There had been a factory near the Cuyahoga River at Broad Boulevard, a dam and powerhouse on the river behind it. The old Vaughn Factory, which had produced machinery for the rubber and steel industries in Akron closed down in the early 1970’s. My most relevant memory of the place involved Dr. Doom’s Haunted House when they used the site for Halloween in 1973, before the factory had been torn down. The vacant building was the perfect location for a haunted house that year, four or five stories of big, vacant windows yawning darkness over Front Street, then a collection of aging buildings and failing businesses. 

After the factory had been demolished, the dam and powerhouse had been left intact with no barriers to public access. The year before, my cousin and I had explored the powerhouse, spooking ourselves in the grimy darkness, the overwhelming odor of mold and mildew, and the moss dripping off the old concrete like an alien blob set to devour the world. 

There in the middle of a wide slab of concrete spanning the top of the powerhouse was my brother’s bicycle, or at least I thought it was his bicycle. When I walked over to it, I saw a Batman sticker on the seat post Sean had received from a box of cereal. I looked downriver, glimpsing the observation bridge in the distance several blocks away. Nobody on the bridge. I did not know whether to feel relief or dread. Was I too late? But, if Dad had jumped, where was Sean? My chest tightened, and I felt lightheaded. 

I picked up the bicycle and started to ride it. At that time, a man who had been standing in front of the fire station on Front Street across from the Vaughn Dam yelled at me. 

“Hey, kid! Is that your bike?”

I rode toward him. 

“What?”

“That’s not your bicycle,” he asserted. He was wearing a blue t-shirt with a fire badge decal over the left breast. He had brown hair with gray streaks, a handsome face with gray eyes.  

“It’s my brother’s.”

He gave me a side-smile and shook his head. “It’s not your bicycle.”

My eyes welled with tears. Chest tight. I tried to keep from sobbing, but it spilled out. I told the fireman about my dad and how my little brother went searching for him and that I was afraid Dad was going to kill himself by jumping off the observation bridge.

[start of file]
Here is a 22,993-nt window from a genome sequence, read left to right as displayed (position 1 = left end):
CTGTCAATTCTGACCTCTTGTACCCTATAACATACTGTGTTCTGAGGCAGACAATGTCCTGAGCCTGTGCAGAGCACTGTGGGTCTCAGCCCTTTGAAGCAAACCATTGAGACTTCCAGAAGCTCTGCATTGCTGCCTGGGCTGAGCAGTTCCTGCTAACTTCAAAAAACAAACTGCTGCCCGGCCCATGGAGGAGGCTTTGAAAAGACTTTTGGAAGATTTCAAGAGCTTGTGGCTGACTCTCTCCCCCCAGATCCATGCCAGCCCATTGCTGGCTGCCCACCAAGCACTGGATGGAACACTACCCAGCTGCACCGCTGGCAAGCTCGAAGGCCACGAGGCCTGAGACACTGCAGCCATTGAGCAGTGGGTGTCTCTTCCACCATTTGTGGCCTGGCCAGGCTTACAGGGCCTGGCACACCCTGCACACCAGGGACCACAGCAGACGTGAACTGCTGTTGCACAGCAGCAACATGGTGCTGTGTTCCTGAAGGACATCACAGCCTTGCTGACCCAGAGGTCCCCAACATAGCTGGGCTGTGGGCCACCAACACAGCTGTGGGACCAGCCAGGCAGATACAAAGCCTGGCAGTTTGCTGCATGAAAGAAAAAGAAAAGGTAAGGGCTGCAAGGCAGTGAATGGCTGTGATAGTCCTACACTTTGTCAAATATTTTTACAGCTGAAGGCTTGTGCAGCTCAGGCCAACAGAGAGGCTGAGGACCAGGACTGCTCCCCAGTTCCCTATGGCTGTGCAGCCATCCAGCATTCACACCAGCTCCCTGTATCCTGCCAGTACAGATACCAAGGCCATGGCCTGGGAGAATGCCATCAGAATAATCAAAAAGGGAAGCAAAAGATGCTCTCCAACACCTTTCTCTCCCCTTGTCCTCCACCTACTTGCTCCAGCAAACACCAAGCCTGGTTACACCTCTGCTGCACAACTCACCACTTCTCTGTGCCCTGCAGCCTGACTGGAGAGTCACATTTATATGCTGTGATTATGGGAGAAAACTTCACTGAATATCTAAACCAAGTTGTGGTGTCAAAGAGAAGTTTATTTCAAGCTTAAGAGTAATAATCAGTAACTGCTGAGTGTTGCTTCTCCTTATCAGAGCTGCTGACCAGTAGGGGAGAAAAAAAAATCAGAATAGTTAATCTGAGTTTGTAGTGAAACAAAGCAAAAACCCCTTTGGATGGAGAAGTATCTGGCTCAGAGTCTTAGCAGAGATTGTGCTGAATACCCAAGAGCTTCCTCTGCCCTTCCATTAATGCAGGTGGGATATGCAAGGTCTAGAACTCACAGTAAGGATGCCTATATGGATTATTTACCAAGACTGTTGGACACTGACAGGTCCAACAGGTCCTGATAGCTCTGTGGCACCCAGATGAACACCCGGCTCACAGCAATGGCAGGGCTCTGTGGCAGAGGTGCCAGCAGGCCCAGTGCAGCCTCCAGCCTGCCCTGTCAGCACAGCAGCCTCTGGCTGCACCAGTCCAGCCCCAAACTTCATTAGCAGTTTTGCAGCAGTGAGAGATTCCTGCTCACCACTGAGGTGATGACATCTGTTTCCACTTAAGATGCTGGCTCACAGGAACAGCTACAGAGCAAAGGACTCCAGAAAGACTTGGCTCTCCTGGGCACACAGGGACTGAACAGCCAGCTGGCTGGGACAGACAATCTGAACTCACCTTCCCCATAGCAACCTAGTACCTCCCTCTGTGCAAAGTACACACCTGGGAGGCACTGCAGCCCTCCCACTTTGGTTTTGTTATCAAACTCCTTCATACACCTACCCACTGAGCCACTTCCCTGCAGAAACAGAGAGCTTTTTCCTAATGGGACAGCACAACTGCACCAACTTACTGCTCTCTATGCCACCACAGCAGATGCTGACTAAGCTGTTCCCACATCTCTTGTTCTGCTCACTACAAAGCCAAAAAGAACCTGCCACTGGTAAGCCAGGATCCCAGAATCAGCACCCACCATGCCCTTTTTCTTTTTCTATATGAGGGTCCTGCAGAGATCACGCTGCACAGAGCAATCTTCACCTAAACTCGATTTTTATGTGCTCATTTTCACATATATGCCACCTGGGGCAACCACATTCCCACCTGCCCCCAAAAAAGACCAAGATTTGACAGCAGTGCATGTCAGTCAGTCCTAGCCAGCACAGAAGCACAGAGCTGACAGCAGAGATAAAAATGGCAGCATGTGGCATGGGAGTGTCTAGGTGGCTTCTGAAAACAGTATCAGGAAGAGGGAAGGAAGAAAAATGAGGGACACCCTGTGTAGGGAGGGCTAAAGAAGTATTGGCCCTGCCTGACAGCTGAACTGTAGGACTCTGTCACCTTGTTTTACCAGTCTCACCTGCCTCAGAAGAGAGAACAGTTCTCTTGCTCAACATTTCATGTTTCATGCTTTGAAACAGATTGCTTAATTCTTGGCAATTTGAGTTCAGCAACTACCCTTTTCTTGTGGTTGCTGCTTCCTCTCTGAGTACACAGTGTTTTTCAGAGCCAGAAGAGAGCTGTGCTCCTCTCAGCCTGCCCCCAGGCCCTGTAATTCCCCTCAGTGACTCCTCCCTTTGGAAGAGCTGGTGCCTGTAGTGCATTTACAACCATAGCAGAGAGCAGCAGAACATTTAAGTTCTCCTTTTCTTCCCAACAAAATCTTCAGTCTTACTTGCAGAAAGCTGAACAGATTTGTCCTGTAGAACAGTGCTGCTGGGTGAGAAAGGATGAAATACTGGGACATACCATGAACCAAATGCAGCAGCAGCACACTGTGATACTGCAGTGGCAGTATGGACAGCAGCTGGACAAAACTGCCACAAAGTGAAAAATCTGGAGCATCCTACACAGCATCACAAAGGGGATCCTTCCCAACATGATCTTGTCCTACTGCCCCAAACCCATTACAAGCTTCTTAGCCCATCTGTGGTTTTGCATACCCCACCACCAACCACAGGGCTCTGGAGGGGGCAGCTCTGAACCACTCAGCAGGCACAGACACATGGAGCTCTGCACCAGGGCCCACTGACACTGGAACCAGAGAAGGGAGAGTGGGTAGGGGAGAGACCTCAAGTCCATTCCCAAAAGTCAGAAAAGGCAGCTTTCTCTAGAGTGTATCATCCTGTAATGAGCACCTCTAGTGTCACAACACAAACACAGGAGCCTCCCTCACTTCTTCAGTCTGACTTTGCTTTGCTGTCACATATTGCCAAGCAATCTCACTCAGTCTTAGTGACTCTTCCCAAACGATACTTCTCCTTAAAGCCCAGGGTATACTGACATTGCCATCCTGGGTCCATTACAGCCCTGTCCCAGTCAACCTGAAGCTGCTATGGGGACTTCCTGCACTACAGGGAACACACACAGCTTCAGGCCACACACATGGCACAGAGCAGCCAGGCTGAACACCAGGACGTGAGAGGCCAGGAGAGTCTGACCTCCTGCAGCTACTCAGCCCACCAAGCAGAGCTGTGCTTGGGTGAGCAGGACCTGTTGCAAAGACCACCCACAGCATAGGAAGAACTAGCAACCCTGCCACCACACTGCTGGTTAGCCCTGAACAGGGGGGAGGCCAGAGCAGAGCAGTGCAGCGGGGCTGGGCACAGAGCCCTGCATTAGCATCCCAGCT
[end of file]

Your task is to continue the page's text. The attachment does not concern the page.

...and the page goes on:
The fireman’s face softened. “Stay here, kid.” 

He ran into the fire station for a minute, returning with a police officer, a younger, skinnier man with a thin mustache and black hair. 

“What’s your name?”

I started to feel like I was in trouble, that I had misinterpreted the fireman’s evident concern. “Am I in trouble?”

“No,” the policeman said. I told him my name. “We found your dad.”

The kid from the newspaper story came to mind, his green face and vacant eyes, the mushrooms blossoming on his dead skin. “Is he dead?”

The police officer’s eyes widened, a slight panic on his face. “Oh, God, no!” 

A wave of relief washed over me. 

“He was on the bridge with your little brother. If it wasn’t for your brother, he would have jumped.” 

“Then, where is he? Where’s my dad? Where’s my brother?”

He leaned toward me. “We took them to Fallsview.”

Fallsview was a psychiatric hospital across the river and on the other side of the Akron Expressway on State Route 8. I did not know what to think. Mental Hospitals were horrible places with terrible people, at least from what I had seen in movies. I felt the sudden need to run, ashamed from crying and overwhelmed with confusion. Was Mom dead? Was Dad going to be locked away forever as a crazy person?

I started riding away from the fire station, the strain of my effort making my brother’s bicycle snap and groan, chain rattling against the chain guard. I heard the officer and fireman shouting after me, but I kept riding, not knowing where I was going.  

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Last Updated March 25, 2022, 6:58 PM by Brett Dickerson – Editor